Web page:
Stony Brook University. (2012, October 25). Traditional fisheries management approach jeopardizes marine ecosystems worldwide, expert argues. ScienceDaily. Retrieved April 18, 2014 from www.sciencedaily.com/releases/2012/10/121025144540.htm
Stony Brook University. "Traditional fisheries management approach jeopardizes marine ecosystems worldwide, expert argues." ScienceDaily. www.sciencedaily.com/releases/2012/10/121025144540.htm (accessed April 18, 2014).

Share This



More Plants & Animals News

Friday, April 18, 2014

Featured Research

from universities, journals, and other organizations


Featured Videos

from AP, Reuters, AFP, and other news services

Vermont Goat Meat Gives Refugees Taste of Home

Vermont Goat Meat Gives Refugees Taste of Home

AP (Apr. 18, 2014) Dairy farmers and ethnic groups in Vermont are both benefiting from a unique collaborative effort that's feeding a growing need for fresh and affordable goat meat. (April 18) Video provided by AP
Powered by NewsLook.com
The Great British Farmland Boom

The Great British Farmland Boom

Reuters - Business Video Online (Apr. 17, 2014) Britain's troubled Co-operative Group is preparing to cash in on nearly 18,000 acres of farmland in one of the biggest UK land sales in decades. As Ivor Bennett reports, the market timing couldn't be better, with farmland prices soaring over 270 percent in the last 10 years. Video provided by Reuters
Powered by NewsLook.com
Flamingo Frenzy Ahead of Zoo Construction

Flamingo Frenzy Ahead of Zoo Construction

AP (Apr. 17, 2014) With plenty of honking, flapping, and fluttering, more than three dozen Caribbean flamingos at Zoo Miami were rounded up today as the iconic exhibit was closed for renovations. (April 17) Video provided by AP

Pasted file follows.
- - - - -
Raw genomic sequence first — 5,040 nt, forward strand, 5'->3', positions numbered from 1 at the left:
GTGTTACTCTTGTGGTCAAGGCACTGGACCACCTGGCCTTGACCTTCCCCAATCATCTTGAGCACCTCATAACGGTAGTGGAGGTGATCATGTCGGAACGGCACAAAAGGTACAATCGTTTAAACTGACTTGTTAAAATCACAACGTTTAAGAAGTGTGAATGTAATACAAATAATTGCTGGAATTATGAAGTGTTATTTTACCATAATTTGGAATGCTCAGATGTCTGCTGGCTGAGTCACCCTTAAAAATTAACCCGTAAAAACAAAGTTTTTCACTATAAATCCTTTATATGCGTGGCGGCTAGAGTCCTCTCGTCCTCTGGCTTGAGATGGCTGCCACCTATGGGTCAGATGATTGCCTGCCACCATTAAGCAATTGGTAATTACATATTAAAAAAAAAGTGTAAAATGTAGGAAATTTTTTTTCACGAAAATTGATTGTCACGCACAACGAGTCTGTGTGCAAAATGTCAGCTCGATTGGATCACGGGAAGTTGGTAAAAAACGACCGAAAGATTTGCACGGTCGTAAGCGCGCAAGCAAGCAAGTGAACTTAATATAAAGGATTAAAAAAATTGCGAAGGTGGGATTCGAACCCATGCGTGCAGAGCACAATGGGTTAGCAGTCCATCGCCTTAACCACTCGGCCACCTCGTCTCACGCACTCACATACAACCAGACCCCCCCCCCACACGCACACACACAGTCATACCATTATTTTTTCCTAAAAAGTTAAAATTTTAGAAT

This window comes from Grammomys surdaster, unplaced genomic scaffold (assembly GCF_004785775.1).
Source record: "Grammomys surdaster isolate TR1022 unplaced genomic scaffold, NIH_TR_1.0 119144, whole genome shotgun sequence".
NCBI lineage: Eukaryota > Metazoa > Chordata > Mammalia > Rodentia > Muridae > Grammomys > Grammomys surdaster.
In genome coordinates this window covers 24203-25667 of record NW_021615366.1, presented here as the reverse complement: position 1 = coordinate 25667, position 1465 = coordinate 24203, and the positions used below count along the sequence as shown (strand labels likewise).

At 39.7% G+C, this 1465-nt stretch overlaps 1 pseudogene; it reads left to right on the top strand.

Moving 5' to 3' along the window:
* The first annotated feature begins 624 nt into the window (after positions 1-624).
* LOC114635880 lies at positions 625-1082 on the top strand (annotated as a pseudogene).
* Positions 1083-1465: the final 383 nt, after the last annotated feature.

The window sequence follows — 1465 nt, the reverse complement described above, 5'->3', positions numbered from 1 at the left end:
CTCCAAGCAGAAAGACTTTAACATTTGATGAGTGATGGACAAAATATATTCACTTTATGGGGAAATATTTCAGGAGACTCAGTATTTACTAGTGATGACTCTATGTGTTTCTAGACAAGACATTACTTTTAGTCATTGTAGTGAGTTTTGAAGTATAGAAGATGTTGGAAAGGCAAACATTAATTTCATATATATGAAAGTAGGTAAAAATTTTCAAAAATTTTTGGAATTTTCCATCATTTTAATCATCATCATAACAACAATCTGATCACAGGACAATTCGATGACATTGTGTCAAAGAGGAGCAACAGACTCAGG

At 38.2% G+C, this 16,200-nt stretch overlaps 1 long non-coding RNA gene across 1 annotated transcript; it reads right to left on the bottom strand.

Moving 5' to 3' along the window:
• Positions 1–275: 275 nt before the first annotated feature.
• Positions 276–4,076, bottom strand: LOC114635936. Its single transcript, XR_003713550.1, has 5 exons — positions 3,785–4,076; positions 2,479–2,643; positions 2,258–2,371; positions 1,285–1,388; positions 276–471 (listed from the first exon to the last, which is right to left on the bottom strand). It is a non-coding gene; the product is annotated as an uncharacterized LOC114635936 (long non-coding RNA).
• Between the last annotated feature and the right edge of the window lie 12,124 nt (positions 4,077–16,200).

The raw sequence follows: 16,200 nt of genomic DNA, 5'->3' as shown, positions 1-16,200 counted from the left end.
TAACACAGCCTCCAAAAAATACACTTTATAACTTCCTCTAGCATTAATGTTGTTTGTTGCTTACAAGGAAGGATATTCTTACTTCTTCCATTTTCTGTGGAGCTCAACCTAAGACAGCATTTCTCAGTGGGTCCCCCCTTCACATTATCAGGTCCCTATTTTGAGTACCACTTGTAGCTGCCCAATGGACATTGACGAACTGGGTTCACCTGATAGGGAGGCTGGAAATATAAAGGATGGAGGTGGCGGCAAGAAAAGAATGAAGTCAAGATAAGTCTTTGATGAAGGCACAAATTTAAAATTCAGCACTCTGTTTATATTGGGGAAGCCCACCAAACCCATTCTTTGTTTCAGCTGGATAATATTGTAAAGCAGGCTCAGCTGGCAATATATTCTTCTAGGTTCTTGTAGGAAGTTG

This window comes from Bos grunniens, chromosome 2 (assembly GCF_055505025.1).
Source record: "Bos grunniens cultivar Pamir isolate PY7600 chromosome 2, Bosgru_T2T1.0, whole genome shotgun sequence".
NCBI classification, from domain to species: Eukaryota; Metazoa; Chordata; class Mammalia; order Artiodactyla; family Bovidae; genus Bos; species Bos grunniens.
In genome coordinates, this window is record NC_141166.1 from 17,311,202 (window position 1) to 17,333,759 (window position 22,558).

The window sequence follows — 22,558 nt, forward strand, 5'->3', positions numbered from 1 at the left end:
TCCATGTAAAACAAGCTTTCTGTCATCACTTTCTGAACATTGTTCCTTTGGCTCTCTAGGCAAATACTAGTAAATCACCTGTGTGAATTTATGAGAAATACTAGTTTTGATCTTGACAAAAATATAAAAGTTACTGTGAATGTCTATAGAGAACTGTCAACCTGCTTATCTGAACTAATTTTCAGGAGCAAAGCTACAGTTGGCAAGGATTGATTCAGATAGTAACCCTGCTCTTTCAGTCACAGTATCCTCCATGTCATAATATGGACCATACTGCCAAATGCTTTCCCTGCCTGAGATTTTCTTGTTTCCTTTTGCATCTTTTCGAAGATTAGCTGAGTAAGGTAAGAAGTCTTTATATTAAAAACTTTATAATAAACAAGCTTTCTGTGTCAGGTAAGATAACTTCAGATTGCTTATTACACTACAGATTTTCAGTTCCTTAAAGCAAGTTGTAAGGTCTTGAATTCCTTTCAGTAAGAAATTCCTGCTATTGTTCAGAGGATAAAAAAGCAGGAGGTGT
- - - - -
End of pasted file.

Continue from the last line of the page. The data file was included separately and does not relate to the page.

Powered by NewsLook.com
Change of Diet Helps Crocodile Business

Change of Diet Helps Crocodile Business

Reuters - Business Video Online (Apr. 16, 2014) Crocodile farming has been a challenge in Zimbabwe in recent years do the economic collapse and the financial crisis. But as Ciara Sutton reports one of Europe's biggest suppliers of skins to the luxury market has come up with an unusual survival strategy - vegetarian food. Video provided by Reuters
Powered by NewsLook.com

Search ScienceDaily

Number of stories in archives: 140,361

Find with keyword(s):
Enter a keyword or phrase to search ScienceDaily for related topics and research stories.

Save/Print:
Share:

Breaking News:
from the past week

In Other News

... from NewsDaily.com

Science News

Health News

Environment News

Technology News



Save/Print:
Share:

Free Subscriptions


Get the latest science news with ScienceDaily's free email newsletters, updated daily and weekly. Or view hourly updated newsfeeds in your RSS reader:

Get Social & Mobile


Keep up to date with the latest news from ScienceDaily via social networks and mobile apps:

Have Feedback?


Tell us what you think of ScienceDaily -- we welcome both positive and negative comments. Have any problems using the site? Questions?
Mobile: iPhone Android Web
Follow: Facebook Twitter Google+
Subscribe: RSS Feeds Email Newsletters
Latest Headlines Health & Medicine Mind & Brain Space & Time Matter & Energy Computers & Math Plants & Animals Earth & Climate Fossils & Ruins